Our Fisheries Bill sets out our commitment to sustainable fishing with its inclusion as the first objective in the Joint Fisheries Statement, which will be drafted and then committed to by the UK Government and the devolved administrations. We’ve also included a new climate change objective which recognises the impact of fishing on the health of our oceans.

New provisions in the Bill mean the UK will consider climate change impacts on its fisheries, with a new objective to move us towards climate-smart fishing in UK waters. Last year we became the first major economy in the world to pass laws to end our contribution to global warming by 2050 and the Fisheries Bill will reinforce this.

We will honour commitments under goal 14 of the UN’s sustainable development goals to conserve and sustainably use the oceans, seas and marine resources for sustainable development, including its targets for 2020. We will continue to work with our European partners to regulate fishing and to set harvest rates that restore and maintain fish stocks at least to levels that can produce Maximum Sustainable Yield.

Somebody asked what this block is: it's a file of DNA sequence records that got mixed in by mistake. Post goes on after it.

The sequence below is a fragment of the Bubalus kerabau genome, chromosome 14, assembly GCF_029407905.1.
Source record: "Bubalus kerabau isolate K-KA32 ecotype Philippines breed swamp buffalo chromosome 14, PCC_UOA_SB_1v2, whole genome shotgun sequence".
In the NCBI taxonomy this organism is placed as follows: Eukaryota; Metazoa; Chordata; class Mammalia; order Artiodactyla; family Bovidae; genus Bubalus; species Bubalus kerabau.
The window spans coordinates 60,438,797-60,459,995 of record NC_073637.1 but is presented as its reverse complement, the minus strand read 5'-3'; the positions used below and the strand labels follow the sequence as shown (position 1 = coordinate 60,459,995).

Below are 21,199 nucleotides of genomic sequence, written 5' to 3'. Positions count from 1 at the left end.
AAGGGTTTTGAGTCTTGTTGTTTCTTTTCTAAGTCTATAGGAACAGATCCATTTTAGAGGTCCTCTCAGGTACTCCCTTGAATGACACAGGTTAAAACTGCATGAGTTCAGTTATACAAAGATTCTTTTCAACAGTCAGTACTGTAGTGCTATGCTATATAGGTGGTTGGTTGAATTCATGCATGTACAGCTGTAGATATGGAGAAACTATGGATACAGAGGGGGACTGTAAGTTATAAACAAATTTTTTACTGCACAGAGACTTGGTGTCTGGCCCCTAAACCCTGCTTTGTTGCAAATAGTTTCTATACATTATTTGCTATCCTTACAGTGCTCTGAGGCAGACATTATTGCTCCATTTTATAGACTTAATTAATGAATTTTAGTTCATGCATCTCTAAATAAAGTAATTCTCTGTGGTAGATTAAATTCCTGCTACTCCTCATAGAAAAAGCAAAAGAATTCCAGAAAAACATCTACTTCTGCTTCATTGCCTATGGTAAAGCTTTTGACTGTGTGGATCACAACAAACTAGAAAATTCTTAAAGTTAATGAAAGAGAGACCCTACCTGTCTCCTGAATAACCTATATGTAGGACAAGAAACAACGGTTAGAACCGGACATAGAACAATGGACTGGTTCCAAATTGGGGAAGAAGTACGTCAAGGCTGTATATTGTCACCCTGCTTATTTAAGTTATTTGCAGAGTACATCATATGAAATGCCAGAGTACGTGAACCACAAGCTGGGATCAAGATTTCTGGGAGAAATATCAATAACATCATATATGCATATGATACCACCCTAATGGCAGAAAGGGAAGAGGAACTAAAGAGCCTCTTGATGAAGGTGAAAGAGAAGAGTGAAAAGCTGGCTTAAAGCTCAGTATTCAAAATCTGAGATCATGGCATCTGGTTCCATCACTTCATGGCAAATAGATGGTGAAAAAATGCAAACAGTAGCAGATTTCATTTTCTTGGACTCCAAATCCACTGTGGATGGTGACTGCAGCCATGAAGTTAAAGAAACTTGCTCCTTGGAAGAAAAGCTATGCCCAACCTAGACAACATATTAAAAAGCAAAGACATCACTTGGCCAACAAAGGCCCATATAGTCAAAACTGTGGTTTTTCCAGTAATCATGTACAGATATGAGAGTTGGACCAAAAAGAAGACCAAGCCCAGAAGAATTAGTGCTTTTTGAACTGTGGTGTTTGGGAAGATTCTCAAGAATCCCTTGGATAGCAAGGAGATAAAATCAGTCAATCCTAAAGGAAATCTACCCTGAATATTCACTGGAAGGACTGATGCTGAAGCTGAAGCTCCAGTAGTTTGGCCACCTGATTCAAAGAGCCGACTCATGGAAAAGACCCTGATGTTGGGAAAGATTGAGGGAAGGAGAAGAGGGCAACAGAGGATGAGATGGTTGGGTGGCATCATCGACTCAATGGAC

As we leave the EU, we are committed to working closely with our partners including the EU, Norway and Faroe Islands to manage shared stocks in a sustainable way.

We will also extend the MMOs powers to allow them to provide advice and assistance on sustainable fisheries, marine planning, licensing and conservation beyond UK waters to support the delivery of the Blue Belt programme.

  1. Extending Welsh and Scottish Government powers

Fisheries is devolved and this Bill respects that. The Bill now contains even more powers for the Devolved Administrations at their request.

Another change in the Bill is including a single set of UK-wide fisheries objectives which all the administrations will have to achieve. This allows for policy across the UK to vary as is necessary for different administrations, whilst ensuring the coherence of a shared end goal. This will ultimately ensure that fish stocks, and the marine environment, are better protected.